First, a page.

What is Mathematics, Really?

What is Mathematics, Really?

by Reuben Hersh
     
 

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Platonism is the most pervasive philosophy of mathematics. Indeed, it can be argued that an inarticulate, half-conscious Platonism is nearly universal among mathematicians. The basic idea is that mathematical entities exist outside space and time, outside thought and matter, in an abstract realm. In the more eloquent words of Edward Everett, a distinguished nineteenth… See more details below

Overview

Platonism is the most pervasive philosophy of mathematics. Indeed, it can be argued that an inarticulate, half-conscious Platonism is nearly universal among mathematicians. The basic idea is that mathematical entities exist outside space and time, outside thought and matter, in an abstract realm. In the more eloquent words of Edward Everett, a distinguished nineteenth-century American scholar, "in pure mathematics we contemplate absolute truths which existed in the divine mind before the morning stars sang together, and which will continue to exist there when the last of their radiant host shall have fallen from heaven." In What is Mathematics, Really?, renowned mathematician Rueben Hersh takes these eloquent words and this pervasive philosophy to task, in a subversive attack on traditional philosophies of mathematics, most notably, Platonism and formalism.
Virtually all philosophers of mathematics treat it as isolated, timeless, ahistorical, inhuman. Hersh argues the contrary, that mathematics must be understood as a human activity, a social phenomenon, part of human culture, historically evolved, and intelligible only in a social context. Mathematical objects are created by humans, not arbitrarily, but from activity with existing mathematical objects, and from the needs of science and daily life. Hersh pulls the screen back to reveal mathematics as seen by professionals, debunking many mathematical myths, and demonstrating how the "humanist" idea of the nature of mathematics more closely resembles how mathematicians actually work. At the heart of the book is a fascinating historical account of the mainstream of philosophy--ranging from Pythagoras, Plato, Descartes, Spinoza, and Kant, to Bertrand Russell, David Hilbert, Rudolph Carnap, and Willard V.O. Quine--followed by the mavericks who saw mathematics as a human artifact, including Aristotle, Locke, Hume, Mill, Peirce, Dewey, and Lakatos. In his epilogue, Hersh reveals that this is no mere armchair debate, of little consequence to the outside world. He contends that Platonism and elitism fit well together, that Platonism in fact is used to justify the claim that "some people just can't learn math." The humanist philosophy, on the other hand, links mathematics with geople, with society, and with history. It fits with liberal anti-elitism and its historical striving for universal literacy, universal higher education, and universal access to knowledge and culture. Thus Hersh's argument has educational and political ramifications.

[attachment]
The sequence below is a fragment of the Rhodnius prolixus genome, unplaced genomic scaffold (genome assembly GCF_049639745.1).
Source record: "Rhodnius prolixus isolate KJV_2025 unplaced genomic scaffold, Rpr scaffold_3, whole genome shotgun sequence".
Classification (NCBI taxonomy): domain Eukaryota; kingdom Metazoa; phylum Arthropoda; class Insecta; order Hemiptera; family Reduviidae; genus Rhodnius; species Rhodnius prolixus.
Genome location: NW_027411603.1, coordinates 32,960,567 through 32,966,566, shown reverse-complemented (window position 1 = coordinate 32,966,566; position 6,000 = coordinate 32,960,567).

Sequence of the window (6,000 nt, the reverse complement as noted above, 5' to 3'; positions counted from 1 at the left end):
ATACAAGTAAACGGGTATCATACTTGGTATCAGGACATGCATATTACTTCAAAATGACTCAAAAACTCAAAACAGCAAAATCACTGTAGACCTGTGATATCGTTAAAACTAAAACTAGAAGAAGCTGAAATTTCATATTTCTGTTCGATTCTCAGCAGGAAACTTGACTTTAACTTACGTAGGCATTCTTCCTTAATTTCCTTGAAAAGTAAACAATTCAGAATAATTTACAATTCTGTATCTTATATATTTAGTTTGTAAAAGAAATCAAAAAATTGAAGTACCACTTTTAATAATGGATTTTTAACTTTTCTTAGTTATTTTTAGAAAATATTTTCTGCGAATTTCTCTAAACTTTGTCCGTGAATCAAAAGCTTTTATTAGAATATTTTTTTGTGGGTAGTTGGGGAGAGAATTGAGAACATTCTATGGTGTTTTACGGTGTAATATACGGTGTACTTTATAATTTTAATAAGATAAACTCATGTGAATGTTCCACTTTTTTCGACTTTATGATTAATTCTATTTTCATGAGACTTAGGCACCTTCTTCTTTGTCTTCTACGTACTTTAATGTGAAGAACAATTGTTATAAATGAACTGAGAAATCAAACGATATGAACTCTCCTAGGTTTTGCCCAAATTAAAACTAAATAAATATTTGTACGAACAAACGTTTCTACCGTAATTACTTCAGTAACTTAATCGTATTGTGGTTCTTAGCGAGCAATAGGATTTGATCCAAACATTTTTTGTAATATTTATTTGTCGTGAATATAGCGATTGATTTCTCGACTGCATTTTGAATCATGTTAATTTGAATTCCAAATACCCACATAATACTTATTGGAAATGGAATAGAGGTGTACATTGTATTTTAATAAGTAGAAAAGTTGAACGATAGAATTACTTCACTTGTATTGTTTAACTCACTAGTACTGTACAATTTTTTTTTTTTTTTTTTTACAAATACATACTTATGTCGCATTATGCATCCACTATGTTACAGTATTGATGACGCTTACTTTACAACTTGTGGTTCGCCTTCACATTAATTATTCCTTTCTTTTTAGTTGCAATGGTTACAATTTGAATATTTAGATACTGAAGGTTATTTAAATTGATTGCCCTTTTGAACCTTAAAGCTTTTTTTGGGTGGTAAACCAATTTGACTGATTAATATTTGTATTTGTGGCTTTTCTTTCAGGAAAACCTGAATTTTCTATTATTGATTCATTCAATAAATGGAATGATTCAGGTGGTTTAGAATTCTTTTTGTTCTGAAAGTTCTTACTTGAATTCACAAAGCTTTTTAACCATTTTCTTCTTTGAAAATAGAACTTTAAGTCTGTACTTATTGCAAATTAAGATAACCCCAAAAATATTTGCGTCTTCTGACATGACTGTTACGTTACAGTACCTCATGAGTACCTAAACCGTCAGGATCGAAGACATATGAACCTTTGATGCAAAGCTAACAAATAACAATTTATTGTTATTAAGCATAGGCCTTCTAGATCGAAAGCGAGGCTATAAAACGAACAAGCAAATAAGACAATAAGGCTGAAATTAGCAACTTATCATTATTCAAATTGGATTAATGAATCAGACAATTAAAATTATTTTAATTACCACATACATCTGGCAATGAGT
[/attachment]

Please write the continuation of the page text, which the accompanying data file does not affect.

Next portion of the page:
Written by the co-author of The Mathematical Experience, which won the American Book Award in 1983, this volume reflects an insider's view of mathematical life, based on twenty years of doing research on advanced mathematical problems, thirty-five years of teaching graduates and undergraduates, and many long hours of listening, talking to, and reading philosophers. A clearly written and highly iconoclastic book, it is sure to be hotly debated by anyone with a passionate interest in mathematics or the philosophy of science.

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Editorial Reviews

Larry Feldman
This book represents an outstanding resource for helping the mathematics-education community understand the roots of mathematical thought....The book is filled with fascinating mathematical problems and uses very little obscure symbolism.
The Mathematics Teacher
Booknews
Hersh coauthored which won the National Book Award in 1983, and has spent 20 years doing research on advanced mathematical problems; 35 years teaching graduates and undergraduates; and many hours listening to, talking to, and reading philosophers. He notes that although the 1950s saw a revolution in the philosophy of science bringing it in line with what scientists actually do, no such revolution occurred in the philosophy of math, which has remained out of touch with mathematicians, users of mathematics, and teachers of mathematics. Hersh is among the iconoclasts working to bring in new ideas, in particular an understanding that the activity of mathematics is intelligible only in a social context. Annotation c. by Book News, Inc., Portland, Or.

Product Details

ISBN-13:
9780199839391
Publisher:
Oxford University Press, USA
Publication date:
08/21/1997
Sold by:
Barnes & Noble
Format:
NOOK Book
File size:
18 MB
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